A PSYCHIATRIST hired by the Ministry of Justice to assess a former civil servant must face claims she made up a damning report into his mental health.

Lawyers for Dr Jane McLennan, a consultant in Edinburgh, argued that a fitness to practice case against her should be thrown out on the grounds that it was "inherently improbable" the psychiatrist would have distorted facts against the employee because she had "nothing to gain".

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At the time of the consultation in August 2014, Dr McLennan had been contracted as an expert witness by the MoJ to carry out an assessment on the man, known only as Mr A.

He was pursuing a disability discrimination claim against his former employers, the Criminal Injuries Compensation Authority, an agency of the MoJ.

The Herald: Dr Jane McLennanDr Jane McLennan

Mr A, a former call handler on the CICA claims helpline in Glasgow, was dismissed for gross misconduct in May 2013. 

He claimed the complaints against him were fabricated by colleagues and managers who had harassed and victimised him for whistleblowing over alleged breaches in data protection, medical assessments and health and safety. 

He said had become sick with depression, irritable bowel syndrome chronic tension headaches as a direct result of his employment at CICA.

The case was rejected and Mr A eventually abandoned an appeal in August 2016.

However, Dr McLennan's report, which she stood by during evidence to his employment tribunal in January 2015, contains a number of now disputed observations including a claim that Mr A told her he "felt like hitting people at work" and secretly recorded conversations with clients.

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Dr McLennan’s lawyers said Mr A was an unreliable witness and a “stranger to the truth”.

They also criticised the submission into evidence of an audio recording of the consultation - covertly taped by Mr A on his smartphone and said to contradict several sections of her report – saying it was "difficult to understand" and occasionally inaudible.

However, the Medical Practitioners Tribunal Service (MPTS) has rejected attempts to have the case dropped and said evidence will resume in December.

On a number of counts, the MPTS said dishonesty by Dr McLennan was the "more probable" explanation for the contradictions between the audio recording and the psychiatric report.

If she is found to have lied, Dr McLennan - who has been an expert witness in a number of cases - may be struck off. The case could also raise wider questions about the reliance on expert medical testimonies in court.

The case is being brought against Dr McLennan by her professional body, the General Medical Council.

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It is understood that Mr A raised his complaint with the GMC after several attempts to have Dr McLennan investigated for alleged perjury by the police and Crown Office in Scotland failed.

The fitness to practice tribunal, which is being heard in Manchester, alleges that Dr McLennan acted dishonestly by attributing comments to Mr A which she knew he had not made, and then falsely maintained during the employment tribunal that her report was accurate.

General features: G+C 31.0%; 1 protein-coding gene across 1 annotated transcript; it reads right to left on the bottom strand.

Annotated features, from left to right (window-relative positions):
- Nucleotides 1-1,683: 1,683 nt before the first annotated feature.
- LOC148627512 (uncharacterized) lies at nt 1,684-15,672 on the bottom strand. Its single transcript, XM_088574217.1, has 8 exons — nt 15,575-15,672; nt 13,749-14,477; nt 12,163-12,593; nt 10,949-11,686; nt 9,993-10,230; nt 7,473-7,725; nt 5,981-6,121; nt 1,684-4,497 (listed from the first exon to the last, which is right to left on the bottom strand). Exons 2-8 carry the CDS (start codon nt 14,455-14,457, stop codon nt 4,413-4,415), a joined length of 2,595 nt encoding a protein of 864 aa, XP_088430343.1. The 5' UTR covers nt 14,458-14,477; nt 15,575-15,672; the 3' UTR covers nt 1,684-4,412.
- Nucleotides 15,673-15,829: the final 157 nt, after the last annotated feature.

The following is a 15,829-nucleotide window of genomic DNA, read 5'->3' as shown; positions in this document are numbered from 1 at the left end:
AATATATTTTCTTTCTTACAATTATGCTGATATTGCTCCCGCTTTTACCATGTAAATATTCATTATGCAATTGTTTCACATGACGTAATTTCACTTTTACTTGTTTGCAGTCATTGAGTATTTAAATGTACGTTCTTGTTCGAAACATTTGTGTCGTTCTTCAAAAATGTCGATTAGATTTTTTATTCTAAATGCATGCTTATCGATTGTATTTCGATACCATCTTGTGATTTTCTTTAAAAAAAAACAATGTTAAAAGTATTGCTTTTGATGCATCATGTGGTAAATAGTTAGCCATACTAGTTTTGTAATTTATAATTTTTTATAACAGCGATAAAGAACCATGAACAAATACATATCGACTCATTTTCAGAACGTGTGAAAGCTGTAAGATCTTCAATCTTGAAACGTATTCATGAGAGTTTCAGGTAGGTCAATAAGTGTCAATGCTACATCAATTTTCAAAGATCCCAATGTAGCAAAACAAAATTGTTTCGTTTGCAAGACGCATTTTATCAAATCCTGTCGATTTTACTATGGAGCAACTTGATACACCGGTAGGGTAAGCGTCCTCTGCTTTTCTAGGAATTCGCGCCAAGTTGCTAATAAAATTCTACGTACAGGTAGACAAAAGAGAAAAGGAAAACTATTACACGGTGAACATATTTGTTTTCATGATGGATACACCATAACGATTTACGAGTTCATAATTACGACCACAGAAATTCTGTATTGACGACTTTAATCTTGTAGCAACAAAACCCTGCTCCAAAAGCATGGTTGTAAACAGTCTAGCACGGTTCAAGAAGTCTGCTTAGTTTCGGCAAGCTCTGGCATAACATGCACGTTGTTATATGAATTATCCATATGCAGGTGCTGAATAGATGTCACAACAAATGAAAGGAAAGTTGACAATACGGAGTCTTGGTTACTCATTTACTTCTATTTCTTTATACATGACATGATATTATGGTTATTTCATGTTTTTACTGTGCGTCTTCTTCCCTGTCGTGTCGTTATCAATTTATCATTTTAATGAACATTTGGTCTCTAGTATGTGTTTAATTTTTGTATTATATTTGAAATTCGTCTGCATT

The case was originally scheduled to be heard in March this year but became bogged down in legal argument and ran out of time.

It resumed on June 25 but was adjourned again without conclusion on July 6.

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The case hinges on 17 key passages in the psychiatric report allegedly not supported by the audio recording.

These include comments by Dr McLennan that Mr A "cursed freely" and that he referred to CICA clients as "these f***ing girning b*****ds".

She claimed he said he "kept recordings of conversations with them, to demonstrate the 'f***ing lies these f***ing b*****ds telt'".

Dr McLennan reported that Mr A "said he was always angry, felt like hitting people at work and it was very difficult to restrain himself."

She also claimed that he told her his conditions "did not disable him in any way". 

Lawyers for Dr McLennan, who denies misconduct, said she was "a doctor of good character with many years of experience and of impeccable standing".

She had no prior relationship with Mr A and "no reason to produce a dishonest report", whereas Mr A "saw conspiracies in everything that would deny him justice".

Referring to Mr A's audio recording of the consultation, Dr McLennan's lawyers said it was "of a poor quality and could not be wholly relied upon".

However, the MPTS panel said the inaudible parts of the recording "amount to only a very small percentage of the total recording", and described Mr A as a "reliable witness" who "maintained his composure and remained calm" throughout his evidence.

It also counted only eight expletives in the one hour 48 minute recording.

Dr McLennan is yet to testify and is under no obligation to do so.

The MPTS panel considered whether poor recollection due to inadequate notes or a delay of several weeks between the examination and completion of the psychiatric report were enough to explain the discrepancies between the audio and Dr McLennan's account.

The panel said it "did not consider that any of these explanations would be more probable than dishonesty at this stage, particularly in view of Dr McLennan's many years of experience and status as an expert witness."

Evidence will resume on December 10.